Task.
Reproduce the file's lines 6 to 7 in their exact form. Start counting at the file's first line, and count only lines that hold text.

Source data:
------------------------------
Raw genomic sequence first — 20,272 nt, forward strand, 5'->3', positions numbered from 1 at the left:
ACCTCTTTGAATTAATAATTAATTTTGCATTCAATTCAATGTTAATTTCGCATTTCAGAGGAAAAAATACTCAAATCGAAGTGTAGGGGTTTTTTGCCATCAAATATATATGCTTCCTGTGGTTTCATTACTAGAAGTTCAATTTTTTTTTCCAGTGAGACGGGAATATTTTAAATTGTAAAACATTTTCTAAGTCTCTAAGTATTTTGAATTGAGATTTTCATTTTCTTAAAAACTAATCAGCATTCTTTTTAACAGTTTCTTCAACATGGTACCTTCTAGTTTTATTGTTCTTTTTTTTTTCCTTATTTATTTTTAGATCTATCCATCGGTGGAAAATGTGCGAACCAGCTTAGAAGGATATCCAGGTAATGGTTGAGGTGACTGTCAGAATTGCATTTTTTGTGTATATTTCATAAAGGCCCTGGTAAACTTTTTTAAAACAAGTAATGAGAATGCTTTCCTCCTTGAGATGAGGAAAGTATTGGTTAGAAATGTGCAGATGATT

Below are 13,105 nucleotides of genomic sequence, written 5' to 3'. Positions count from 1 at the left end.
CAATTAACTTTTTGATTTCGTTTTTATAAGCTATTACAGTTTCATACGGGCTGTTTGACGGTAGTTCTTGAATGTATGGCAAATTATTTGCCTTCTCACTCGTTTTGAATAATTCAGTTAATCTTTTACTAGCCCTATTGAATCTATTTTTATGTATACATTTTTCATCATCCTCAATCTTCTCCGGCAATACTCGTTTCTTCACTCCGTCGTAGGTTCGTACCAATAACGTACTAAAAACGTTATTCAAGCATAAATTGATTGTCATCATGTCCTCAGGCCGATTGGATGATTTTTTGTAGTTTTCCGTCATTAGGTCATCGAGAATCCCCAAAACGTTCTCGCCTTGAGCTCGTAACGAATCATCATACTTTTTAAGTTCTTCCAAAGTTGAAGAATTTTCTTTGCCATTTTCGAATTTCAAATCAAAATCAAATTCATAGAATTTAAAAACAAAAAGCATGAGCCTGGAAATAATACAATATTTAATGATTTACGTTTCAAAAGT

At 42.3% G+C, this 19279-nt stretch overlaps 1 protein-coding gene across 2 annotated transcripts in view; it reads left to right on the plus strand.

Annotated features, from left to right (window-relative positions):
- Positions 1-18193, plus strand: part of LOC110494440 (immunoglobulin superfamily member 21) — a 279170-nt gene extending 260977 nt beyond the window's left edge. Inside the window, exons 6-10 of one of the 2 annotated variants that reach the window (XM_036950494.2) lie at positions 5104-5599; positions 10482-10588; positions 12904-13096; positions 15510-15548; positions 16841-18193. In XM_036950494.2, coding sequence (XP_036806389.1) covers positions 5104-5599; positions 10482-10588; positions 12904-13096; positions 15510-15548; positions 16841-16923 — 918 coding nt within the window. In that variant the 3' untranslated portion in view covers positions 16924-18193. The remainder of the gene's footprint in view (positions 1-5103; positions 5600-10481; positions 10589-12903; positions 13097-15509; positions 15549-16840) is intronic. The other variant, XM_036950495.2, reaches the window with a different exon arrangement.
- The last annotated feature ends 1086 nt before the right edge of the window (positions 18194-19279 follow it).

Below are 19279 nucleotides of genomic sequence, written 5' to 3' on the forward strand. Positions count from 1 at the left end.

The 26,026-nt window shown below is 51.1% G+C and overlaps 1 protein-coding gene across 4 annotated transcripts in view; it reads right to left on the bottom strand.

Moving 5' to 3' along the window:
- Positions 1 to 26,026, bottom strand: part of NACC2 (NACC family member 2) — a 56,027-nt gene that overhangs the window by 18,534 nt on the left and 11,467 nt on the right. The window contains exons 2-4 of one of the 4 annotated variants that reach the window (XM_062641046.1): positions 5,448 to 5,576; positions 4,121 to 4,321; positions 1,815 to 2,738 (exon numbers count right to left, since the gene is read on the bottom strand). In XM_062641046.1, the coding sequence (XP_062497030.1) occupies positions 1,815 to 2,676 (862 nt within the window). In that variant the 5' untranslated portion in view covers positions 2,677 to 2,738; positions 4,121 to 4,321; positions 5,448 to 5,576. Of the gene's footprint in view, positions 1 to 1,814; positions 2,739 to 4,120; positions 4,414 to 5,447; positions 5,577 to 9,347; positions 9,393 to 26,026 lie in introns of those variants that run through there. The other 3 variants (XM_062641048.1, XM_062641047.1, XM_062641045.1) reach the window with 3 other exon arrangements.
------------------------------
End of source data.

Annotated features, from left to right (window-relative positions):
- Positions 1-18193, plus strand: part of LOC110494440 (immunoglobulin superfamily member 21) — a 279170-nt gene extending 260977 nt beyond the window's left edge. Inside the window, exons 6-10 of one of the 2 annotated variants that reach the window (XM_036950494.2) lie at positions 5104-5599; positions 10482-10588; positions 12904-13096; positions 15510-15548; positions 16841-18193. In XM_036950494.2, coding sequence (XP_036806389.1) covers positions 5104-5599; positions 10482-10588; positions 12904-13096; positions 15510-15548; positions 16841-16923 — 918 coding nt within the window. In that variant the 3' untranslated portion in view covers positions 16924-18193. The remainder of the gene's footprint in view (positions 1-5103; positions 5600-10481; positions 10589-12903; positions 13097-15509; positions 15549-16840) is intronic. The other variant, XM_036950495.2, reaches the window with a different exon arrangement.